Being discriminated against for any reason cultivates one of the most challenging conditions someone can face in the workplace. When an individual suspects that they’re experiencing workplace discrimination, it can be difficult to decide how to proceed. For example, they might worry that the discrimination will be difficult to prove, even if its existence seems quite apparent to them. Or, they might not know where to turn to begin resolving the issue.
Is it possible to successfully fight discrimination in the workplace?
The answer to that question, of course, is a resounding “yes.” No employee should feel obligated to put up with workplace discrimination for any reason. Fortunately, laws afford workers essential protections as well as ways to report and tackle workplace discrimination. This is true for discrimination of all forms, whether based on race, sex, disability, pregnancy, national origin, sexual orientation, and more.
Don’t sit back and allow discrimination to occur—what you face is illegal, unethical, and highly toxic to the work environment. Instead, recognize your own rights as a worker and take action to combat the problems you’re currently facing.
The Steps to Fighting Workplace Discrimination
If you feel lost and unsure how to proceed, here’s a short guide on fighting workplace discrimination step by step.
- Talk to Your Employer About Feeling Discriminated AgainstAs soon as you begin to suspect that you’re experiencing workplace discrimination, make sure to discuss the matter with your employer. That being said, it is extremely rare that an employer will admit to discriminating against an employee as soon as that individual brings up the issue with them. So, while your employer must know your feelings on the matter, this isn’t a guarantee that they will take any action to remedy it.Let your employer know that what you are currently facing is unwelcome and unacceptable. If you don’t make this clear, then there is a very slim chance that you will be able to successfully combat the discrimination in the long run.Even if your employer seems unwilling to comply with laws surrounding discrimination, it doesn’t mean that you should allow your personal rights to be violated. No matter how your employer responds to the accusation, make sure that you’re working to protect your rights.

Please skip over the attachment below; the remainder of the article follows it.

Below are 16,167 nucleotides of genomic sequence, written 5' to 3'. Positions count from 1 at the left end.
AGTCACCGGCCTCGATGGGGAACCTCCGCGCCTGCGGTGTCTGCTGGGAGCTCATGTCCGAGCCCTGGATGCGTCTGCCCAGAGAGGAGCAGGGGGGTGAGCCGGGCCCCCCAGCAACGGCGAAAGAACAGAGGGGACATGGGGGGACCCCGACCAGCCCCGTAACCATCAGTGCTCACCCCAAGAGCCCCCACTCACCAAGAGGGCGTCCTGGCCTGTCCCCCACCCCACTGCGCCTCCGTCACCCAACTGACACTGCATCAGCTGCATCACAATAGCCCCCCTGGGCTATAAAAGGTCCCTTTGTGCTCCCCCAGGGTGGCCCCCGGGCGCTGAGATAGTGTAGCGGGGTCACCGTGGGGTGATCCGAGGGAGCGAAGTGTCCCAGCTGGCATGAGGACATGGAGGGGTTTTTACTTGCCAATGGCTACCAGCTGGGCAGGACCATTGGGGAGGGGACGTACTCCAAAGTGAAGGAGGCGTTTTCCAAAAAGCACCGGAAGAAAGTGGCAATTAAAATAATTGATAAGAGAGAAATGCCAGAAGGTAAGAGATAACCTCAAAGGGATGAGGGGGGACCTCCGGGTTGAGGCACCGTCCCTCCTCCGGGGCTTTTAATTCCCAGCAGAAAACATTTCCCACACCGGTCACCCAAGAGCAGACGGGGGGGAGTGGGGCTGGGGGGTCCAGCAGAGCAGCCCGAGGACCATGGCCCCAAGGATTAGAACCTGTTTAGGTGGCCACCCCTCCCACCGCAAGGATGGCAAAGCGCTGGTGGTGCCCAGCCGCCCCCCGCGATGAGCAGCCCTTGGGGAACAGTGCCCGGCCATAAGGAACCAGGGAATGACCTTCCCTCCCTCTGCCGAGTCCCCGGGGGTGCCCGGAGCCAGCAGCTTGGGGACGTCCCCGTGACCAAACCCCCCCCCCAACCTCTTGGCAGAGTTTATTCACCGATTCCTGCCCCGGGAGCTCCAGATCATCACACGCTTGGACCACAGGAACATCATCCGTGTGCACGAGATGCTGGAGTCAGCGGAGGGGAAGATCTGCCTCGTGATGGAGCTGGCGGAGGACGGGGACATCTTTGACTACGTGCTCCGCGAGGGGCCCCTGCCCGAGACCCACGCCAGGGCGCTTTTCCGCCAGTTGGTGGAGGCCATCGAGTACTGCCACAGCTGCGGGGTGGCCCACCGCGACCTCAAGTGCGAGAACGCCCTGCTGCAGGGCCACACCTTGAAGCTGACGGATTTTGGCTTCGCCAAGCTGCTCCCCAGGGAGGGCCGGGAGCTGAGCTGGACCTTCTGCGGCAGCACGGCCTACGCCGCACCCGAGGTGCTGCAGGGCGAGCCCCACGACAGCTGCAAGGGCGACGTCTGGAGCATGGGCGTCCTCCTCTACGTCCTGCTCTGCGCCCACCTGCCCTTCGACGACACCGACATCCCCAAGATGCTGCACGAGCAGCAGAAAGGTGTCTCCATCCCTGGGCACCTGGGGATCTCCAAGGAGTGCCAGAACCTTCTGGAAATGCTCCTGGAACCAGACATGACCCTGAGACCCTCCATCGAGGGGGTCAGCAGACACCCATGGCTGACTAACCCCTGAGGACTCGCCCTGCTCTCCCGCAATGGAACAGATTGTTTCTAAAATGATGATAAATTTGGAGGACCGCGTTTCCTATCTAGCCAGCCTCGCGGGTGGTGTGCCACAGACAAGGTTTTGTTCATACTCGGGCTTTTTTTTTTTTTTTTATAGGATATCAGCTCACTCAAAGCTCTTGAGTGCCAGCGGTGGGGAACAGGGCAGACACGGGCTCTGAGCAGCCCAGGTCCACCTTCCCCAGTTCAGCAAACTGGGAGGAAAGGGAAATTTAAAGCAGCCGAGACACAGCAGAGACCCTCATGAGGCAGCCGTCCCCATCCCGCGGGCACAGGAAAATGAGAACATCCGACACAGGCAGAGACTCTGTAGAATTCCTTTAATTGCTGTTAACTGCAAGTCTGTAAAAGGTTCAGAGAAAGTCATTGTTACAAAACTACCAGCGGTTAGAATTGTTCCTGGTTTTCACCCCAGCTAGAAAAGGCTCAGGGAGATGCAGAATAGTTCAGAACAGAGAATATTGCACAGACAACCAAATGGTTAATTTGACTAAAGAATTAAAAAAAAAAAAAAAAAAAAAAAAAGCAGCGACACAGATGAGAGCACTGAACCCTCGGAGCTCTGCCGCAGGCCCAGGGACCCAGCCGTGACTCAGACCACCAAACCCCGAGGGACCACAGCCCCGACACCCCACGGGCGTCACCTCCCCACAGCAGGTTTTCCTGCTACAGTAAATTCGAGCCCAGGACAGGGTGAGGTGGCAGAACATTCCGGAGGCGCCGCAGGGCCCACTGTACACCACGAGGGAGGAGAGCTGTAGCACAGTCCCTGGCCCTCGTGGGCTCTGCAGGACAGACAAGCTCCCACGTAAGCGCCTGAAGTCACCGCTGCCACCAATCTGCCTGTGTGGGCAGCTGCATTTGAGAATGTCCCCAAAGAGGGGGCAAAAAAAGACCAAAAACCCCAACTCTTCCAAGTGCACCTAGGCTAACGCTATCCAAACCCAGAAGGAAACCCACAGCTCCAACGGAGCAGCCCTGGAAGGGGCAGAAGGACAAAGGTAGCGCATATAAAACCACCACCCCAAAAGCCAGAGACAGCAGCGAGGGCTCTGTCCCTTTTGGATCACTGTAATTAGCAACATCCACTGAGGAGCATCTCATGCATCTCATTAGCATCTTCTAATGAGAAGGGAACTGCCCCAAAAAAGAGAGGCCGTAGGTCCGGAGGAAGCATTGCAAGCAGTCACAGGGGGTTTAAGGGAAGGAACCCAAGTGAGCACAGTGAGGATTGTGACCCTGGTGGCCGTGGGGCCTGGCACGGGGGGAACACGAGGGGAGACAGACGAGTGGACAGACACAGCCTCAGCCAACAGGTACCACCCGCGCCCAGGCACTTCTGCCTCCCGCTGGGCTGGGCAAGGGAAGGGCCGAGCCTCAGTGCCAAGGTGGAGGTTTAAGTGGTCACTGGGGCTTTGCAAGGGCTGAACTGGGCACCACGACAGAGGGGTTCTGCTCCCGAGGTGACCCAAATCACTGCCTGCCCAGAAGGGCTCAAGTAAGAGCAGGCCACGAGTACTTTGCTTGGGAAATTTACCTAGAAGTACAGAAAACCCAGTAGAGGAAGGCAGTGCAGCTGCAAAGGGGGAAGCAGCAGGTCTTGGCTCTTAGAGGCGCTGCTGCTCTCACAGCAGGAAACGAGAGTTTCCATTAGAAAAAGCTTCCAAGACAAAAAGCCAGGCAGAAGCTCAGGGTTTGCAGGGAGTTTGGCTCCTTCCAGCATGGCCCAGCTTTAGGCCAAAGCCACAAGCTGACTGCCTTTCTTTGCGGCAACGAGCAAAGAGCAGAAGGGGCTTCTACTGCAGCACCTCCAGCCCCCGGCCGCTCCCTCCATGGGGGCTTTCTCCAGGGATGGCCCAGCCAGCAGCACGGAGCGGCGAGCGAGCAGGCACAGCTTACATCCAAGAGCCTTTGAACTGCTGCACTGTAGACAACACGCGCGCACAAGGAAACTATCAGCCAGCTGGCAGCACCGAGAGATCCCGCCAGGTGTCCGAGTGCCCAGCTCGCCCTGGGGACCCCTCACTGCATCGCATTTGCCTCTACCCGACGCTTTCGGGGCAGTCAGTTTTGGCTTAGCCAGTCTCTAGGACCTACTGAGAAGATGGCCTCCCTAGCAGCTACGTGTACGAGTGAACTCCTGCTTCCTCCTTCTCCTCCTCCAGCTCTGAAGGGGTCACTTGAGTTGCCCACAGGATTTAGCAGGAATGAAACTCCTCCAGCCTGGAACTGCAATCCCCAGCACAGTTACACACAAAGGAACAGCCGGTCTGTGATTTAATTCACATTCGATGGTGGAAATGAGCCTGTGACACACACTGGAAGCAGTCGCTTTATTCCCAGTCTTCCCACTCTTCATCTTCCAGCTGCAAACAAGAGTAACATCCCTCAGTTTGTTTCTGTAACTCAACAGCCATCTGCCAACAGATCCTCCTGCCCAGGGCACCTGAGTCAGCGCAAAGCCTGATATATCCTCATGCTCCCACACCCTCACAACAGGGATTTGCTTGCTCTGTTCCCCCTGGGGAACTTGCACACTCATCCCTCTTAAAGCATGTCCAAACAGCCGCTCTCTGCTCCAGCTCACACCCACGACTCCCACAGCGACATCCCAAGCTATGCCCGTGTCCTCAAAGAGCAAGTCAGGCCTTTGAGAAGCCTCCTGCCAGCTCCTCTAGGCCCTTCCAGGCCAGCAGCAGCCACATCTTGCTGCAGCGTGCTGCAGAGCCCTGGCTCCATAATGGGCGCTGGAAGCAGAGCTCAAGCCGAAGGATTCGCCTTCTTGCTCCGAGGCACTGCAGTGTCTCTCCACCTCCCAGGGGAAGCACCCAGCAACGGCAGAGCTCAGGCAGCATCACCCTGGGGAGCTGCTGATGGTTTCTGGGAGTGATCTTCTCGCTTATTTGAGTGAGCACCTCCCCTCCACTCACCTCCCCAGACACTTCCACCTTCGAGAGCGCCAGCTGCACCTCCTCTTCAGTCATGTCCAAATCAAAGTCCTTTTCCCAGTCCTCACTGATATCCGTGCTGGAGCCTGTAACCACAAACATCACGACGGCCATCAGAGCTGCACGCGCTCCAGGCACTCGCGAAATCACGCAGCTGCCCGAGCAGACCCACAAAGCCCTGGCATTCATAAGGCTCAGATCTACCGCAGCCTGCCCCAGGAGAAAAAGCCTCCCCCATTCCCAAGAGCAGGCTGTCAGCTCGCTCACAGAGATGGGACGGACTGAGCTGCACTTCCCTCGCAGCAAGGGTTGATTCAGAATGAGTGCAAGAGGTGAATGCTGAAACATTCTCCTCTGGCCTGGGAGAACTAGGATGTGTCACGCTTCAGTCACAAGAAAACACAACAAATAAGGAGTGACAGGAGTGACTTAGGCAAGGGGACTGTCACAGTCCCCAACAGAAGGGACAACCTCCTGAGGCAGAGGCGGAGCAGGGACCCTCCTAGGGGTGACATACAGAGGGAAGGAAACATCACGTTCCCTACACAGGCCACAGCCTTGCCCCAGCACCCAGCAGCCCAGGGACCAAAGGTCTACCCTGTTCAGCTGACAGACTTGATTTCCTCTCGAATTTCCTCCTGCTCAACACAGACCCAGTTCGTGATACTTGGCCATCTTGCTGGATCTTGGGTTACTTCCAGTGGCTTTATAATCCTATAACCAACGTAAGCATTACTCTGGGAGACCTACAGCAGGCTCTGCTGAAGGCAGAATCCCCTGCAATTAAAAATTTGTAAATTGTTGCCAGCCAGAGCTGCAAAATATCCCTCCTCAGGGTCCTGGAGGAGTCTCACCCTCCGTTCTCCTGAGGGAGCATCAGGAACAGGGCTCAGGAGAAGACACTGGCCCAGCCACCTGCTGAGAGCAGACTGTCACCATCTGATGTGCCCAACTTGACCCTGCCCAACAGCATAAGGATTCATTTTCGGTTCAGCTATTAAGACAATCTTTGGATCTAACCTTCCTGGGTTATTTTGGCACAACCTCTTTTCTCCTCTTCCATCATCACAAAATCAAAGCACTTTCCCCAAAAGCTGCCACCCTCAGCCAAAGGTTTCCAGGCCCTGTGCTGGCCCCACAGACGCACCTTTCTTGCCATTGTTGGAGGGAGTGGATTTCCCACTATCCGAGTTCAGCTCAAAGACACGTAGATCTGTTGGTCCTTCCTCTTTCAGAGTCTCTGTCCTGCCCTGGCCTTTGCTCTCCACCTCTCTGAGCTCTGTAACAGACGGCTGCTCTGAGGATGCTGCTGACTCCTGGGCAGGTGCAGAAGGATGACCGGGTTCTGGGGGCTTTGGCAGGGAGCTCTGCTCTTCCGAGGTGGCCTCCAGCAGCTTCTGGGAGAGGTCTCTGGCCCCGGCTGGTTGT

- Be Clear: You Will Be Taking This Issue SeriouslyNot only should you inform your employer about what is happening, you should also let it be known that you will be taking the situation seriously. Whenever you report an instance of discrimination, request that your employer create a written report documenting the incident.Further, you should also request that a proper investigation be conducted surrounding your allegations and the incident you have reported. Also, request that the appropriate corrective or disciplinary action be taken against the perpetrators of the discriminatory acts. Due to the law, your employer will be required to take swift action should you report incidents of workplace discrimination.